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Faith Nyasuguta 

Human rights organizations and parents are mounting pressure on the South African government to get rid of pit latrines in schools.

It’s estimated that this highly unsafe and undignified form of sanitation is used in over 3,000 schools in rural areas countrywide.

Especially for small children, like those at Jupiter preschool in Limpopo province, the notorious toilets are full of dangers.

While statistics of deaths may not be readily available, as recently as March, yet another child died, this time in the Eastern Cape, after falling into a pit latrine.

Florina Ledwaba, centre manager at Jupiter preschool and crèche in the rural village of Ga-Mashashane, says a number of the children just cannot get used to them.


The older ones – aged 2 to 3 — prefer using the potty training toilets because they are scared of the pit. They can see the hole and fear they might fall in. They’re not safe at all,” she says.

Ga-Mashashane is on the outskirts of the city of Polokwane, more than 400 kilometres from South Africa’s most populous city of Johannesburg.

Ten years ago, in a nearby village, 4-year-old Michael drowned in a pit latrine. His name is now synonymous with the struggle to provide learners in rural schools with dignified sanitation.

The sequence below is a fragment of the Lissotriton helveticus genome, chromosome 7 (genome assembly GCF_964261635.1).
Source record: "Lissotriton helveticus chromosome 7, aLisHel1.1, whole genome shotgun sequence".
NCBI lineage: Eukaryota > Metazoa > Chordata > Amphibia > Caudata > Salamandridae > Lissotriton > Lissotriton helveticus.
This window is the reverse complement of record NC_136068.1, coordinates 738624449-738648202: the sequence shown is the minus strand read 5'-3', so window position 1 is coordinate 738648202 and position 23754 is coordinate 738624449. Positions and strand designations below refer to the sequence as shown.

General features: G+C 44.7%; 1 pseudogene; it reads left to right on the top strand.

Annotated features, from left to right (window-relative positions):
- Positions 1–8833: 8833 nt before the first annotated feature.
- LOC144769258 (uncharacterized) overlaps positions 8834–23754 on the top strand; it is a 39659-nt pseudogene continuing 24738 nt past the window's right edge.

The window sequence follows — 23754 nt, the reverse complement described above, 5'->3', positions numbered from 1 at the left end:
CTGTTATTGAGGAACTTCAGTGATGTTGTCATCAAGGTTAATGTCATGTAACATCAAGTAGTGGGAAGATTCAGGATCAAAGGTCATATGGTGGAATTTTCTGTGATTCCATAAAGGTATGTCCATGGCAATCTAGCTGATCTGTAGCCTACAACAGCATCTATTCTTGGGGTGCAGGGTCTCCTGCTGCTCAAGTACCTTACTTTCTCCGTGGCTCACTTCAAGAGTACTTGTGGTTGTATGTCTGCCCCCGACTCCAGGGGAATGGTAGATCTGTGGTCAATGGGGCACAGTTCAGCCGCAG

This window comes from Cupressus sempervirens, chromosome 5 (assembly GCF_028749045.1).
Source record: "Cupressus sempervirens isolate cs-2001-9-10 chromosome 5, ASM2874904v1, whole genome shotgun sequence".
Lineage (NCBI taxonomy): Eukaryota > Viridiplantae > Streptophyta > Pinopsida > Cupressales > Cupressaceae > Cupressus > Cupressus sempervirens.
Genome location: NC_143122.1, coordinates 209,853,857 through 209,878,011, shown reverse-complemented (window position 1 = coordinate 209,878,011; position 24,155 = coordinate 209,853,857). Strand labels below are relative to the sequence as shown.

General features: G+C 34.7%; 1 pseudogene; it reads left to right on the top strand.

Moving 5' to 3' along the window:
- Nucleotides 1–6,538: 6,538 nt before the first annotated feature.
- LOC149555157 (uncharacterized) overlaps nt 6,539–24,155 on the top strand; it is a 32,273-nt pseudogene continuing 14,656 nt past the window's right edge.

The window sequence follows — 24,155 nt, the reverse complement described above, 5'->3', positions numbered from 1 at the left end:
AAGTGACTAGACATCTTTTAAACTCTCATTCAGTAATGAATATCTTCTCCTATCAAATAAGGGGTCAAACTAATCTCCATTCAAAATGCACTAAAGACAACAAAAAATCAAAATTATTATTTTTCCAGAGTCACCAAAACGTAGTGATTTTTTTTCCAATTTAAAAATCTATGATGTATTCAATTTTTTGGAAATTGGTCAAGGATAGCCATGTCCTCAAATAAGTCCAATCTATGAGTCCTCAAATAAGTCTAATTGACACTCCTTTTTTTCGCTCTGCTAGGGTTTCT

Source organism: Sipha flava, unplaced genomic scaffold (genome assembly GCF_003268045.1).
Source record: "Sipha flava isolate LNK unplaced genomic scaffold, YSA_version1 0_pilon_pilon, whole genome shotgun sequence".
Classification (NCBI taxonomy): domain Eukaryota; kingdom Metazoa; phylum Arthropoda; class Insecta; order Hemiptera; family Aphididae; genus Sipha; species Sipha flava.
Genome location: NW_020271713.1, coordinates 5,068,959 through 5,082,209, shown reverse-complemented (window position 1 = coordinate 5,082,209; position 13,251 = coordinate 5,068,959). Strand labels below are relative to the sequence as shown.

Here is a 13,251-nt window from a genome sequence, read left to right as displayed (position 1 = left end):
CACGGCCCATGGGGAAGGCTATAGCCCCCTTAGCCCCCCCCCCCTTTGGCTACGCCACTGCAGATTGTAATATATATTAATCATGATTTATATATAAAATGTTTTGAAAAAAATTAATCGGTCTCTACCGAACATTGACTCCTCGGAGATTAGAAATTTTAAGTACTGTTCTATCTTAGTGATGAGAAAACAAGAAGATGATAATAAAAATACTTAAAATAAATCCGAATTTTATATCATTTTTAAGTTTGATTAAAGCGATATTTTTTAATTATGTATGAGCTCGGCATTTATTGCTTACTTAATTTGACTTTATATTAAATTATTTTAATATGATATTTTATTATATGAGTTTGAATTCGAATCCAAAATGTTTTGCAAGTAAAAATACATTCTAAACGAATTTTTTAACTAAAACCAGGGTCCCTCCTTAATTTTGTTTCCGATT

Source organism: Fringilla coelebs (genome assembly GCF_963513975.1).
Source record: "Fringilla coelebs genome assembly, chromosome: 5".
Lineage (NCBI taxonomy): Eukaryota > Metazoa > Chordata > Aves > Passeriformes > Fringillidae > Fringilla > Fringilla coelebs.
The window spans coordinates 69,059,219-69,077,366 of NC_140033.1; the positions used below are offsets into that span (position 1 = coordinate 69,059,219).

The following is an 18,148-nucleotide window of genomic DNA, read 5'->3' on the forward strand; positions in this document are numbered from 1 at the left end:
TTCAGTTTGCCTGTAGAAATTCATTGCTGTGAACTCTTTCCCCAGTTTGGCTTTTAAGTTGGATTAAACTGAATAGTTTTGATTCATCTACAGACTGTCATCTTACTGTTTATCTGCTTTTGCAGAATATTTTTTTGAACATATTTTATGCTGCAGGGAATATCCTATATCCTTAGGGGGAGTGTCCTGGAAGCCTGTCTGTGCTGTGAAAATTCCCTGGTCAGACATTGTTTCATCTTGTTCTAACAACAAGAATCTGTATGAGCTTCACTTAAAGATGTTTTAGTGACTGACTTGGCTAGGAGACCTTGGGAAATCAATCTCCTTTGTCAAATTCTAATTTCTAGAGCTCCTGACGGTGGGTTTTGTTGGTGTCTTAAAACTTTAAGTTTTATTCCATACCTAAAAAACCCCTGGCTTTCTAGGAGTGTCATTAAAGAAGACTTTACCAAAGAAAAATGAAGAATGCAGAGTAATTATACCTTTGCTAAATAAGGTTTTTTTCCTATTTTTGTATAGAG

The parents however say the government has failed to keep the promises it made following his death.

“We had an agreement with the government that they would get rid of all the pit latrines in our schools and community where children are at risk,” says his father, James Komape.

“However, when we look around, they only fixed the ones close to Michael’s school and our house. When we go to other sites, many children are still in real danger. And we really don’t want to see something like that happen ever again.”

During a March meeting this year, the Basic Education Department committed to eradicating pit latrines by 2025, but it has already missed several previous deadlines to rid schools of the unsafe toilets.

Rights organisation, Equal Education, has been inspecting pit latrines in schools and says their continued use is indicative of gross inequalities in South African society.


This generational neglect speaks about how we perceive people in rural areas, right? I think what we are saying about them is that they don’t deserve dignity and that’s why we are not going to provide you with a basic toilet,” says Tiny Lebelo of NGO Equal Education.

“We are not going to give that to you, because you’ve already been using it (pit latrine), so what’s another year or two, or ten, or decades. So we are saying to them, you’re not worthy of dignity. We are saying to them , you are actually at the mercy of us as government.”

Equal Education is one of several local and international NGOs and parents pressuring the government to hasten the eradication of pit latrines from schools across the country.

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Faith Nyasuguta

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